Sacramento Severance Agreement Lawyer
A severance agreement is essentially a contract between an employer and an employee who is leaving. When done right, a severance agreement can work to the benefit of both the departing employee and an employer. However, some employers use severance agreements improperly and try to strip workers of their rights simply because they are leaving the company.
To ensure that you are adequately protected, you should hire your own attorney to negotiate a severance agreement on your behalf. This is not the time to expect an employer to treat you fairly. Instead, they probably see you as a liability risk, especially if there were allegations of impropriety or harassment. Contact a Sacramento severance agreements lawyer today to get started.
Benefits of a Severance Agreement for Employees
Departing employees and their employers have quite a bit of control over what goes in the severance agreement. However, there are some features that are common to most, and you need an attorney who is familiar with them. For example, most severance agreements include the following:
- Severance pay. This is a sum of money that the employer gives you. It can be either in a lump sum or in installments over time. A worker should ideally get as much severance as they can, especially if they are unclear about their future employment prospects.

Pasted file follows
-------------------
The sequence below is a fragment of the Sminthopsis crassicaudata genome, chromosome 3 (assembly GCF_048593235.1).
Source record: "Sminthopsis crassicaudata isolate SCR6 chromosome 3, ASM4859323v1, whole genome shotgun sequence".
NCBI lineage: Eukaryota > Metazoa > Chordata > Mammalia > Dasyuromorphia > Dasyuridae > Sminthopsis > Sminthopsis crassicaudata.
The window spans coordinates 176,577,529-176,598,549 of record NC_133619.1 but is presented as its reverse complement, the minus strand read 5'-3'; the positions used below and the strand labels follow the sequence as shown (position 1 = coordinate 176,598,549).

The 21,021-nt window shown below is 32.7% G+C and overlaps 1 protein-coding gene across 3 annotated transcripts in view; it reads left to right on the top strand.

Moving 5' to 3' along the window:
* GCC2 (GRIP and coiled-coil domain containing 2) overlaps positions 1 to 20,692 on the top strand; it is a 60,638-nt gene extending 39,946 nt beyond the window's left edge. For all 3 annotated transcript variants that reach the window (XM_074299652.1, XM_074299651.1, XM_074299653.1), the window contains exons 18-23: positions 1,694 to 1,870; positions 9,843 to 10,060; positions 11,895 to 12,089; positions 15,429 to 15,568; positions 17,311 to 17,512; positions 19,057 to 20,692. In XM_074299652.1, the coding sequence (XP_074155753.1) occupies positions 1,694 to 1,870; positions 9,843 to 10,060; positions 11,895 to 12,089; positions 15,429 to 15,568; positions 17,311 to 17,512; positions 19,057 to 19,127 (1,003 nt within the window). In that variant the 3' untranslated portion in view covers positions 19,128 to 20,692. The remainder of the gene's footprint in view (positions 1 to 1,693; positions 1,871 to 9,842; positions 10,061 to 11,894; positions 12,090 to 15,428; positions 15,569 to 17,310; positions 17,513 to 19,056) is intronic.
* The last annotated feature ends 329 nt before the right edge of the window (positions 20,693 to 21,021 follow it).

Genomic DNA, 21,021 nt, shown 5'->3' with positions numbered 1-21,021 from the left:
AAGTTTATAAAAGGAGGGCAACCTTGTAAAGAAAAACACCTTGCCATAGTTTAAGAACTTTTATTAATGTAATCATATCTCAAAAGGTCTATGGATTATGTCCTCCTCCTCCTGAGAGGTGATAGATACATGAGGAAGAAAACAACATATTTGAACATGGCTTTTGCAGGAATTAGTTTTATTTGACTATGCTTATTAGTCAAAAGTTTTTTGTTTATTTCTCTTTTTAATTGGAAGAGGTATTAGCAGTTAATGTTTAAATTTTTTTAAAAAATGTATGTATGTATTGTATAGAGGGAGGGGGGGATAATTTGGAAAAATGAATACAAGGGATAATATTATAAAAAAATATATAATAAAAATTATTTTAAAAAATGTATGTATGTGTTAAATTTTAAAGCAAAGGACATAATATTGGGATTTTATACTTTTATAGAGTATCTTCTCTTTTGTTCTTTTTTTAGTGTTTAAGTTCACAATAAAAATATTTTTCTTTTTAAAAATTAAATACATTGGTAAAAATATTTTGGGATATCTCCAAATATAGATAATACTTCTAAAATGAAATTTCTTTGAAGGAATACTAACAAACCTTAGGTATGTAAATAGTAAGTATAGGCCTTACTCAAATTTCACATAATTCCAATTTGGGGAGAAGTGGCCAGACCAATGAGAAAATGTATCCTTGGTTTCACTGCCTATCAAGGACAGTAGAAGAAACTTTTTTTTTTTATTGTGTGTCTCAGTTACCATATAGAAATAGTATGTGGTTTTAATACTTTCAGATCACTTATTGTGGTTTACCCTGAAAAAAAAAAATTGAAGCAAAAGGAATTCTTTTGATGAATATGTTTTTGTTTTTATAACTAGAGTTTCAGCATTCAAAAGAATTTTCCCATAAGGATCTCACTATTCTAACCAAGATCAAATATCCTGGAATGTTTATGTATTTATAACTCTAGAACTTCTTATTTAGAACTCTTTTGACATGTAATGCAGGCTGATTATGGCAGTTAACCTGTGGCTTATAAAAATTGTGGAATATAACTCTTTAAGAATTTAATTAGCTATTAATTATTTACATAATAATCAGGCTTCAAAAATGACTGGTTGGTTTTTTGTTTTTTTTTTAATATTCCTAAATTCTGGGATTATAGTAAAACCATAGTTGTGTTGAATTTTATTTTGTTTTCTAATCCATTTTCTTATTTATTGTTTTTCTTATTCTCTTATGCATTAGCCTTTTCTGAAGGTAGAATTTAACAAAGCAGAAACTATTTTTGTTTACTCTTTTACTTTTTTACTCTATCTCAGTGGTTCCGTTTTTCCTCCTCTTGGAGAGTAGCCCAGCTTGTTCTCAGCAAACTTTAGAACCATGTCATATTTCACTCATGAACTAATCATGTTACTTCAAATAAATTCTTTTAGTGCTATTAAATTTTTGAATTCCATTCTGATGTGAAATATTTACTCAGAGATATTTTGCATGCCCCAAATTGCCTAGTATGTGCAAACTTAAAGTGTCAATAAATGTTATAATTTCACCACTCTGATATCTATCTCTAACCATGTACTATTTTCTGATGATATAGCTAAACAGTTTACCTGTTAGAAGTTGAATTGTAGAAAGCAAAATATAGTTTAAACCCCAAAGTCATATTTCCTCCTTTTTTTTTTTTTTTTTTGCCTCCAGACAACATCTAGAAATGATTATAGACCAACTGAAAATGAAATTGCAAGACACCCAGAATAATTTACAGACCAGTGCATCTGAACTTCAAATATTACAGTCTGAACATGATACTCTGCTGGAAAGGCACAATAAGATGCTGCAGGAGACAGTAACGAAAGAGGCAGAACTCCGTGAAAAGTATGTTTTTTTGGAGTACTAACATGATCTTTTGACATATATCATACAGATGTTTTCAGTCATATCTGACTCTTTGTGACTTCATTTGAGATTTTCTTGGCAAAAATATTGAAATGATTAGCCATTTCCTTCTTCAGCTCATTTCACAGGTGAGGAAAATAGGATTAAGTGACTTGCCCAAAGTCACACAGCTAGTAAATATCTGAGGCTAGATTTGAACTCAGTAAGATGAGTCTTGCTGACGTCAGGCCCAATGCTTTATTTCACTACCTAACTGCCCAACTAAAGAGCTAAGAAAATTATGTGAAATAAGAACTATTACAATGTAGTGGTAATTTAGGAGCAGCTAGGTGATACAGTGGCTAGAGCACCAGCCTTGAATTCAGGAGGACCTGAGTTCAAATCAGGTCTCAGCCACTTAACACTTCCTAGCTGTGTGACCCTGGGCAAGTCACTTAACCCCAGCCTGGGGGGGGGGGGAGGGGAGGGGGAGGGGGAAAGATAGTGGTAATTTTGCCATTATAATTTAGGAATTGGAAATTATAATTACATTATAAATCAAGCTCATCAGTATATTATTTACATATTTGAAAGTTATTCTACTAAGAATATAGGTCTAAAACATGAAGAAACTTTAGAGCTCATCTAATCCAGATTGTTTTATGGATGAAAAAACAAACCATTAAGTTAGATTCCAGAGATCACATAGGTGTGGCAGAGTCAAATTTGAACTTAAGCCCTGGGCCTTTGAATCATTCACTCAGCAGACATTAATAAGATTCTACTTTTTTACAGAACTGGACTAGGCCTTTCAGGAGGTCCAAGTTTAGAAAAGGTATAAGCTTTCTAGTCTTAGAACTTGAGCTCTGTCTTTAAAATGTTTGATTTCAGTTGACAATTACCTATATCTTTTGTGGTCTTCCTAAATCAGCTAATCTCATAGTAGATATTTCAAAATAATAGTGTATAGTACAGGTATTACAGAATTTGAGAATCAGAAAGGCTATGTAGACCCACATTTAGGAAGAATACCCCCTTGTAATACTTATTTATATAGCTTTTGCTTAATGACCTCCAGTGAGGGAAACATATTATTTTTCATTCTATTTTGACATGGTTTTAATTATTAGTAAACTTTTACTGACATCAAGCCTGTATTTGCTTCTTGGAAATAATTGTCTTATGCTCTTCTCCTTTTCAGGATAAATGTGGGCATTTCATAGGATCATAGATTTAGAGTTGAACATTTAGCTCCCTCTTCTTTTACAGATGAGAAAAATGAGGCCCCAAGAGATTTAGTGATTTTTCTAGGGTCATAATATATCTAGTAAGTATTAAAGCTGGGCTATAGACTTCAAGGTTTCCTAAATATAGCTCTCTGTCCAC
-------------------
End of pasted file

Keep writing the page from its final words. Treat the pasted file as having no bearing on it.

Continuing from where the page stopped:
- Continuation of benefits. Many employers will agree to pick up the tab on certain benefits, such as health insurance, for a set amount of time.
- Retirement contribution. You can stay on track for retirement by having an employer continue to make contributions when you leave.
- Job search assistance. Some employers are willing to help a departing employee find their next job. This can be a terrific benefit if your employer has a deep network.
The above are all elements that work to the benefit of the departing employee. However, severance agreements are contracts, and as with all contracts employees usually give up something in return.
What the Employer Wants in a Severance Agreement
In exchange for severance pay and job assistance, an employer might request any of the following:
- Waiver not to sue the employer for possibly illegal conduct, like harassment.
- Non-disclosure agreement, where you agree not to talk about the employer to the news media or other people.
- Non-competition agreement, where you agree not to work for a competitor for a certain amount of time or to contact the employer’s clients for business purposes.
California law limits what an employer can request in a severance agreement. For example, Ca. Civil Code § 1670.11 prohibits any language in an agreement that bars someone from testifying in certain proceedings regarding sexual harassment or criminal conduct. Some employers nevertheless overreach when drafting their agreements, and unwary workers are unaware of their rights.
Speak with a Sacramento Severance Agreements Lawyer
A severance agreement might be the most important contract an employee ever signs. When done right, workers can set themselves up to flourish after leaving a job. When done wrong, employees hamstring their ability to move on with their careers.
Contact Scott Wagner and Associates, P.A. today to discuss severance negotiations.